Former university president, international consultant volunteers to lead Estero’s economic development strategy
By Craig Handel
After a diverse career in academia and international consulting, Gary Bonvillian is volunteering to put his talents to work for his chosen community of Estero, Florida.
His newest assignment is directing local economic efforts as director of economic development for the Estero Chamber of Commerce and chairperson of the Estero Community and Economic Development Council, an initiative of the Estero Council of Community Leaders (ECCL).
In these volunteer roles, Bonvillian is working with Amir Neto, assistant professor of economics at Florida Gulf Coast University (FGCU), to obtain a federal grant so Estero can formulate an economic development strategy.
Over the coming year, the Chamber’s economic development office, led by Bonvillian, will collaborate to develop a strategic economic plan which will be supported and adopted by the Village of Estero.
The $140,000 grant application – half of which will be matched by the Village, the Estero Chamber of Commerce and FCGU in manpower and operational support – is under final review from the Southwest Regional Planning Council. That organization works with the Economic Development Administration in Atlanta, which has given its support for the grant.
Neto and Bonvillian said the grant will support an assessment and subsequent strategy recommendations for economic development in the Village of Estero based on its strengths, opportunities and capacity.
Because of the Village’s “government lite” philosophy, Estero is partnering with the chamber of commerce for economic development, explained Estero Chamber President and CEO Nolen Rollins.
Bonvillian and Neto will gather information and present recommendations, but Village of Estero leadership will ultimately make decisions on how to act.
“I always say this project is to help the community of Estero,” Bonvillian said of its collaborative nature.
Input will be sought from a number of experts and organizations, both within Estero and throughout the Southwest Florida region. This includes the Southwest Florida Regional Planning Council, which connects the governments of neighboring communities on “big issues” and “real solutions,” along with Career Source Southwest Florida, a network of career development professionals who connect local workers and employers.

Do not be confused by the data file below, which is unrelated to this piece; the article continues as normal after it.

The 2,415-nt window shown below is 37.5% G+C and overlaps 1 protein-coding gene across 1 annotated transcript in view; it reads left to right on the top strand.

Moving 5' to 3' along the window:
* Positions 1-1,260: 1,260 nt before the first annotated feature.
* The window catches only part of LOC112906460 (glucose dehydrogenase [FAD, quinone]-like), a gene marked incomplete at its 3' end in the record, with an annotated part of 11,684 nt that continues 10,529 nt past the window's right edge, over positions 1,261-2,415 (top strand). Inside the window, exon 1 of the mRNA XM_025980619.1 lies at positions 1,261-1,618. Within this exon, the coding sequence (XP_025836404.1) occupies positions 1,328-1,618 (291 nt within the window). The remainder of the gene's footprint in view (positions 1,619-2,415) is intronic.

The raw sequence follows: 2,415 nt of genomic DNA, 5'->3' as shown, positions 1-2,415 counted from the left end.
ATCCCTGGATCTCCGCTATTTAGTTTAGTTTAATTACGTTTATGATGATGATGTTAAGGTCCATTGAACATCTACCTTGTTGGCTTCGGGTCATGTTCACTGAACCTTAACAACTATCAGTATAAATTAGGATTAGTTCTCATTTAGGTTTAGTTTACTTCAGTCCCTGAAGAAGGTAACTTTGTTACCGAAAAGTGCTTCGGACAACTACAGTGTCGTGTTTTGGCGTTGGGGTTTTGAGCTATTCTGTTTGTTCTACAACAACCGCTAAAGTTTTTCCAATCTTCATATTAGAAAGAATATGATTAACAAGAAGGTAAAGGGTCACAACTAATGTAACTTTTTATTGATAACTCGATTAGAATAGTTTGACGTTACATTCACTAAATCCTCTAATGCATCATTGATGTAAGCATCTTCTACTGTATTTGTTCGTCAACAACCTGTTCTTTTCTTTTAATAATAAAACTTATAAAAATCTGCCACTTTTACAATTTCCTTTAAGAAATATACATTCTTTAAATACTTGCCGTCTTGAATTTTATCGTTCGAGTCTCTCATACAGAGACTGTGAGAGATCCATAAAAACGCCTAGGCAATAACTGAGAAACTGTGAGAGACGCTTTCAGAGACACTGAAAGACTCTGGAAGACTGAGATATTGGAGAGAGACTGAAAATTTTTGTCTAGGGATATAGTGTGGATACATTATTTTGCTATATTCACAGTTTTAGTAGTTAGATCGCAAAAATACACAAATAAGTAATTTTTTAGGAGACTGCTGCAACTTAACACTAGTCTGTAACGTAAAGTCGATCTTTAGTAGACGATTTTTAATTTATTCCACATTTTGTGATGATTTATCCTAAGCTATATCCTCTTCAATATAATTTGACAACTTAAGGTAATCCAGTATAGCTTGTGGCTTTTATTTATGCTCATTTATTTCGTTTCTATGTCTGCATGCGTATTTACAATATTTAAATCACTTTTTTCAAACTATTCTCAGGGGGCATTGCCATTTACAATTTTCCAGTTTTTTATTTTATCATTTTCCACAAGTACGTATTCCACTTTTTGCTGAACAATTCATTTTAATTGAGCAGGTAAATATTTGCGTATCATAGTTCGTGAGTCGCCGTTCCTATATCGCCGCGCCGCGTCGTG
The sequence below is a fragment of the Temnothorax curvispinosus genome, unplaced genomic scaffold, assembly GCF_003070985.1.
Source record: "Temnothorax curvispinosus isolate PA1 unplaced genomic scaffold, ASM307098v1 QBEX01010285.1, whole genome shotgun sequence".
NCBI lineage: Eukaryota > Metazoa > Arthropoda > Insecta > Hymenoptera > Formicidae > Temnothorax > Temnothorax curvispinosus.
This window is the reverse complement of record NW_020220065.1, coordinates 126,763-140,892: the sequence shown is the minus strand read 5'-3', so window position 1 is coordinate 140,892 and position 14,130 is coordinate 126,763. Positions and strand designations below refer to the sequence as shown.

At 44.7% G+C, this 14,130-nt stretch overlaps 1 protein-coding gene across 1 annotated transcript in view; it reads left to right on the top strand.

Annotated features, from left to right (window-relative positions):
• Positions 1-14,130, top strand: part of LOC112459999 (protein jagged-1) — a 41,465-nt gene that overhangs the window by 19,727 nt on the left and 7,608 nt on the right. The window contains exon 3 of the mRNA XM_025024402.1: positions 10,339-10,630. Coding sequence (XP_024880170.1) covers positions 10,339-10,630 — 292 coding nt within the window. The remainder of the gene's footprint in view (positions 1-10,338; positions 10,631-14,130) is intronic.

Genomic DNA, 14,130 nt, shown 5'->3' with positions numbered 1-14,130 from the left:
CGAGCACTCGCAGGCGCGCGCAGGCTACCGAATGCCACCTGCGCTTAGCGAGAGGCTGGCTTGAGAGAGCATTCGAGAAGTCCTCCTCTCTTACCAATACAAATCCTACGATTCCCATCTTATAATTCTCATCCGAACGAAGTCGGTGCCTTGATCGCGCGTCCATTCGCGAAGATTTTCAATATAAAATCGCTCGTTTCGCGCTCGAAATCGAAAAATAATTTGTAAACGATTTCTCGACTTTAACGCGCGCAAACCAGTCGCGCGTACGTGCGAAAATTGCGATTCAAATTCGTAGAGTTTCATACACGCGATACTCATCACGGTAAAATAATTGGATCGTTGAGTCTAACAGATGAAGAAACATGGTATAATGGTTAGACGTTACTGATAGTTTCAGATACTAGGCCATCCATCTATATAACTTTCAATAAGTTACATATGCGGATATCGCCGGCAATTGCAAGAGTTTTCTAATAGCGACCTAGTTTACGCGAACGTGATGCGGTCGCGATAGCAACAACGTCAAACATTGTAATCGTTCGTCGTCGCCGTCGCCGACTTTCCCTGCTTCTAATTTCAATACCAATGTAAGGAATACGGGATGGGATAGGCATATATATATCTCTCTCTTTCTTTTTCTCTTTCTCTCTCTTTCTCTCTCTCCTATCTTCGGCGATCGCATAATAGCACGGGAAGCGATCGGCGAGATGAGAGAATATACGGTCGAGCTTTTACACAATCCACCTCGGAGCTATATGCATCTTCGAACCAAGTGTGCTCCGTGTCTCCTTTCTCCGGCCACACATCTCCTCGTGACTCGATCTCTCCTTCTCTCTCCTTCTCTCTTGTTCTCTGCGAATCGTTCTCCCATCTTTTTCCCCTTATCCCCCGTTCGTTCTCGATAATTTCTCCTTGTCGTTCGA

When Rollins asked Bonvillian to lead Estero’s economic development efforts, he was eager to do so. He brings proven skills as an effective collaborator, Rollins said.
Bonvillian, who holds a PhD, served as president of Thomas University from 2006-16. During this time, the school’s enrollment doubled in the U.S. and grew to 1,200 students in the People’s Republic of China. Thomas operated three of only four government-approved, foreign programs in nursing in China, as well as a baccalaureate program in business.
Bonvillian served as provost and vice president of academic affairs at Keuka College in New York; dean of the school of business and health professions at Colorado Mesa University; and held leadership and faculty positions at Rochester Institute of Technology.
In the early days of FGCU, Bonvillian was associate dean for the College of Business and founding director of the Center for Leadership and Innovation at FGCU.
After leaving the academic world, he became senior director of international programs and research for the Lotus Education Group in Xiamen, China. Bonvillian also is a U.S. Army infantry veteran who served in Vietnam.
As someone who has lived and worked in diverse places, Bonvillian says what impresses him about Estero is the number of people — largely retirees — who have lent their talents to Estero’s historic efforts toward economic development through organizations like the Estero Council of Community Leaders and the Estero Chamber.
And they continue to do so, even after the Village of Estero’s incorporation.
“It’s almost extraordinary,” Bonvillian said. “There’s so many volunteers who run operations because they have no staff.
The Estero Chamber itself runs largely on the manpower of five volunteer staff members.
“There’s a heavy concentration of retired or semi-retired, top-quality leaders in Southwest Florida, and these people have much to offer from past experience,” said Rollins. “They would rather volunteer to help a community meet its needs than play golf and tennis.”
Bonvillian said Estero needs to have a representative at meetings with Lee County’s top economic organizations, particularly the Horizon Council, a public-private board which advises the Lee County Board of Commissioners on economic development issues.
Estero can’t rely on neighboring cities to do the work.
“You have to have a presence of your own,” he said.